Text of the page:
Thor 2: The Dark World


The Prince of Asgard makes a welcome return to the big screen in his latest solo adventure.

The reviews are in for Marvel's Thor: The Dark World and by most accounts, the Alan Taylor-directed sequel does a credible job recapturing the magic of 2011's Thor as our hammer-wielding hero (played by Chris Hemsworth) sets out to save the Nine Realms from an ancient race of Dark Elves led by Malekith (Christopher Eccleston).

The Dark World earns a few knocks from critics for the overabundance of CGI that often plague most comic book movies these days and, for some, being outright boring.

But the majority of critics overall were generally pleased, noting the follow up's mix of action, laughs and romance as Thor carries on a very long-distance relationship with his astrophysicist ladylove Jane Foster, once again played by Natalie Portman. Many also lavished praise on the campy performance by Tom Hiddleston, who chews scenery as the Norse God's adopted brother and rival Loki as the two join forces to defeat the approaching evil.

Here's a sampling of some of the most notable reviews:

• "Thor: The Dark World may not be thunder from the movie gods, but it is—shock!—an entertaining journey into mystery, action and fun," praises the New York Daily News' Joe Neumaier. "It cruises where the earlier film lumbered…It has its faults, but this is solidly in the upper sphere of superhero sequels."

He adds, "The secret weapon is Hiddleston. The best thing the film's army of five screenwriters did is set the odd couple of Thor and Loki on a sort-of celestial road trip… Hiddleston's villainous asides steal the show, and he brightens The Dark World when it needs it most."

Thor, Tom Hiddleston, Chris Hemsworth


• "Disposable as it may feel at the end of the day, Thor: The Dark World is not without a certain pleasing deftness, from its goofily offhand way of finding scientific explanations for blatantly supernatural phenomena, to the blithe ease with which it sends its characters hopscotching from one dimension to the next," offers Justin Chang of Variety.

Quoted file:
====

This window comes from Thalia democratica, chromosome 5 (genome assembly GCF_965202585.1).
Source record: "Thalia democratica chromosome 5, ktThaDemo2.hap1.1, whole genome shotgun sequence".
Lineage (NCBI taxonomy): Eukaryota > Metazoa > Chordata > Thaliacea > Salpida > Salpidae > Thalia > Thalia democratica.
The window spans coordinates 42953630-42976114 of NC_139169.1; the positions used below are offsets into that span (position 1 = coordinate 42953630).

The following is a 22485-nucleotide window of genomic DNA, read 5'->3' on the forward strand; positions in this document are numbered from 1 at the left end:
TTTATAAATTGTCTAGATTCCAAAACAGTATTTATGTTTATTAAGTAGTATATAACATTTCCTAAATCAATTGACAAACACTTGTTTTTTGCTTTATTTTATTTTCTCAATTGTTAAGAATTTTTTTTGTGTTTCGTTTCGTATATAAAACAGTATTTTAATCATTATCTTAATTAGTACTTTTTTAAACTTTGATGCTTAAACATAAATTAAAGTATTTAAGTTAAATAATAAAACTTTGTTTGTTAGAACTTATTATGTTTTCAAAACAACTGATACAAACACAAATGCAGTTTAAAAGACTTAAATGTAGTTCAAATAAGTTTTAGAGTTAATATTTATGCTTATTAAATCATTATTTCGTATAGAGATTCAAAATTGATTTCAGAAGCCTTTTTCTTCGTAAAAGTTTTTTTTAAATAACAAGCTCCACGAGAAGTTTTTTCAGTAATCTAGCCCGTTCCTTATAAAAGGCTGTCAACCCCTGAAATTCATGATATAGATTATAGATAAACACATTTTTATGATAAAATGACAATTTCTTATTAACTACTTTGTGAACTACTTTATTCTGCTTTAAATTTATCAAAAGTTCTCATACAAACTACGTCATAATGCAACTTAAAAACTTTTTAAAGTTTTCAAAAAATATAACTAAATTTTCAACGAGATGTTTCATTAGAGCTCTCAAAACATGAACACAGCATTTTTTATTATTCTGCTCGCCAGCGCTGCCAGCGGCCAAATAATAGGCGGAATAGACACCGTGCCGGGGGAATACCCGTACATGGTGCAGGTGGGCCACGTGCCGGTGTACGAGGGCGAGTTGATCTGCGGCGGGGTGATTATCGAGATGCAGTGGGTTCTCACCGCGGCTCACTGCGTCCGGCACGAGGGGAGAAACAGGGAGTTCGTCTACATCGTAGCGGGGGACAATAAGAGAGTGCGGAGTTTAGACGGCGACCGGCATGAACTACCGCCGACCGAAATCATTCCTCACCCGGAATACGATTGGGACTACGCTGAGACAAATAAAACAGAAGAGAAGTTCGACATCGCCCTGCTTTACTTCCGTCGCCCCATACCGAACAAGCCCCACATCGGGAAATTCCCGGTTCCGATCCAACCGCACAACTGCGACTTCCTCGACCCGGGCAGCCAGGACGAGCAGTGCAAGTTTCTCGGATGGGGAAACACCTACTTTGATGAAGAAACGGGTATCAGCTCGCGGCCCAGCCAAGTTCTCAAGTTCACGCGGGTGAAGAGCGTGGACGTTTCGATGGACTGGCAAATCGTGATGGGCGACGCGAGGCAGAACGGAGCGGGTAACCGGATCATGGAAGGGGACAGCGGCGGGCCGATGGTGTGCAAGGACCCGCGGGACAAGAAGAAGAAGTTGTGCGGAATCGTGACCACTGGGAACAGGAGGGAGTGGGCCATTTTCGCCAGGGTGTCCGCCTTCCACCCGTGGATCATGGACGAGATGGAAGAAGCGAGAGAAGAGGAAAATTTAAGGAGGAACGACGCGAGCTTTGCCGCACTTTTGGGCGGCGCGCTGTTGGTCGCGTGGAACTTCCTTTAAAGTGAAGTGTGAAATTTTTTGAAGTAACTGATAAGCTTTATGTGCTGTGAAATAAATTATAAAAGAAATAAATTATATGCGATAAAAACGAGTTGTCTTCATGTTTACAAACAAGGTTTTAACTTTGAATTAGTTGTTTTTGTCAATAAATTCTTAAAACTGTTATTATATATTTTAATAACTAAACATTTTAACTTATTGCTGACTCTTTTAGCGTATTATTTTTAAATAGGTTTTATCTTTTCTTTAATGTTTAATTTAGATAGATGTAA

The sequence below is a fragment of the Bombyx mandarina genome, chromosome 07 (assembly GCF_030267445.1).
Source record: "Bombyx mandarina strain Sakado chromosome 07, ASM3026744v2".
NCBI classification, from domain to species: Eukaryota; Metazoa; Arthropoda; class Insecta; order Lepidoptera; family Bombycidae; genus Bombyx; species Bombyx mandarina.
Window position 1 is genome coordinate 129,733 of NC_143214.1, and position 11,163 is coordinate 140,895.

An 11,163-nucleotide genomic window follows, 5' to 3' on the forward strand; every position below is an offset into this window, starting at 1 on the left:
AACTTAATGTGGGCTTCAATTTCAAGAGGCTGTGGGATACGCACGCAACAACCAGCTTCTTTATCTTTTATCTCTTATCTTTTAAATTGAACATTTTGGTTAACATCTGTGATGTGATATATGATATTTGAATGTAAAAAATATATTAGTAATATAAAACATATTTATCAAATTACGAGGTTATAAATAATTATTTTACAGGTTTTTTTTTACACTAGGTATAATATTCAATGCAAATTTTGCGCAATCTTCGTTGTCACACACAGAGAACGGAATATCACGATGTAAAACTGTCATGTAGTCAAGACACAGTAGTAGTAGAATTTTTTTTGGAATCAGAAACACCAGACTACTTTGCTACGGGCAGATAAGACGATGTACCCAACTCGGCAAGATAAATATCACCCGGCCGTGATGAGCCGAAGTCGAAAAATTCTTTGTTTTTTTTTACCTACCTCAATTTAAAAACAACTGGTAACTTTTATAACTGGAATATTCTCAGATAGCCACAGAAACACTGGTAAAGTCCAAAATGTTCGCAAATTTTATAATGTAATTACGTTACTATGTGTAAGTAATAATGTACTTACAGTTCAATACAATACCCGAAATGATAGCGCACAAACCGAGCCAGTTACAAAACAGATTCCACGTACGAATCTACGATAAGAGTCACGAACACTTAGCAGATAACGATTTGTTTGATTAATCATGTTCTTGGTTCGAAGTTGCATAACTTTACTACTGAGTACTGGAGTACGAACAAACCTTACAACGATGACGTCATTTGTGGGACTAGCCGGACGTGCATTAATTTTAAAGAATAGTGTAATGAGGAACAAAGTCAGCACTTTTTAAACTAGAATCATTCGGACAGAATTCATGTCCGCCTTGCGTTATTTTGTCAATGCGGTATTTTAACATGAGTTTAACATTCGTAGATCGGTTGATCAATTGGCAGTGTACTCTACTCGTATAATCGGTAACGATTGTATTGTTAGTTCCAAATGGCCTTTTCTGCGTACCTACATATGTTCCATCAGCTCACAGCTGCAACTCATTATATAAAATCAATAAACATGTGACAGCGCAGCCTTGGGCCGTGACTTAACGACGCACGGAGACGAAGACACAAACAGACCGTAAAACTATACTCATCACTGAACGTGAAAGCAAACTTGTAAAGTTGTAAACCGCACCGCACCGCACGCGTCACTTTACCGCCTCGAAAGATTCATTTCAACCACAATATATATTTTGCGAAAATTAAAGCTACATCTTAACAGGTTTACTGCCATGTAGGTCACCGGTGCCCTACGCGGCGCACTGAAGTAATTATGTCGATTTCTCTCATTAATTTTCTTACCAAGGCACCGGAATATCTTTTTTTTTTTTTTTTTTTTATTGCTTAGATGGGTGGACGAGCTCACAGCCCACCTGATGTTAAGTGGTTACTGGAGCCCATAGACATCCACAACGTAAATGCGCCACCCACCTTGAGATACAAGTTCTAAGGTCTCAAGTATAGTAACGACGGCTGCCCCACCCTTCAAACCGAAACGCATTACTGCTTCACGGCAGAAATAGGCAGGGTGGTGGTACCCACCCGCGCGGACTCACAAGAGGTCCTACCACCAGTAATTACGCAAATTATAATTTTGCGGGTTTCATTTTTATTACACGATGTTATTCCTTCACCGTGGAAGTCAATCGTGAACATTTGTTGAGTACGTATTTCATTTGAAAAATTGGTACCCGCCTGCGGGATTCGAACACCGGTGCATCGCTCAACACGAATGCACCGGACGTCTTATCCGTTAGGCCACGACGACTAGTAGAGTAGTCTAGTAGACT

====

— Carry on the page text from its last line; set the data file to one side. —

• "Thor: The Dark World" delivers the goods—action, otherworldly grandiosity, romance, humor—above and beyond its predecessor," observes The Wrap's Alonzo Duralde. "That doesn't necessarily launch it into the pantheon of greatness, but it's at least a reassuring sign that the Marvel juggernaut is remaining firmly on the rails. Or the Rainbow Bridge. Whatever."

Thor Dark World, Natalie Portman, Chris Hemsworth


• "It's fairly entertaining. Same old threats of galaxy annihilation, spiced with fish-out-of-water jokes," opines Michael Phillips of The Chicago Tribune. "Plenty of fine actors do what they can here amid the digital mayhem and smashed columns. At times the film appears to have been directed by The Hulk, in a snit."

• On the other hand, the New York Post's Kyle Smith hammers the film for lacking drama: "Dark World is as narratively gripping as if the pages of the IKEA catalog attacked one another," he railed. "I think even the filmmakers…would be surprised if you ever became emotionally engaged."

• In a two-star review, David Fear of TimeOut New York pretty much agrees: "This is a superhero movie that feels like it might have been made by anyone and no one at the same time, simply space-filler before the next big team-up movie."

• "Thor: The Dark World, a watchable but technologically overscaled slab of Marvel boilerplate, is far from a great superhero movie—it's more like the diagram for one," lamented Entertainment Weekly's Owen Glieberman, giving the flick a B minus. "The battles have a videogame medieval dazzle that temporarily heightens the senses, then leaves you numb…Only when Tom Hiddleston is on screen, as Thor's dark-souled stepbrother, Loki, does any real drama take hold." 

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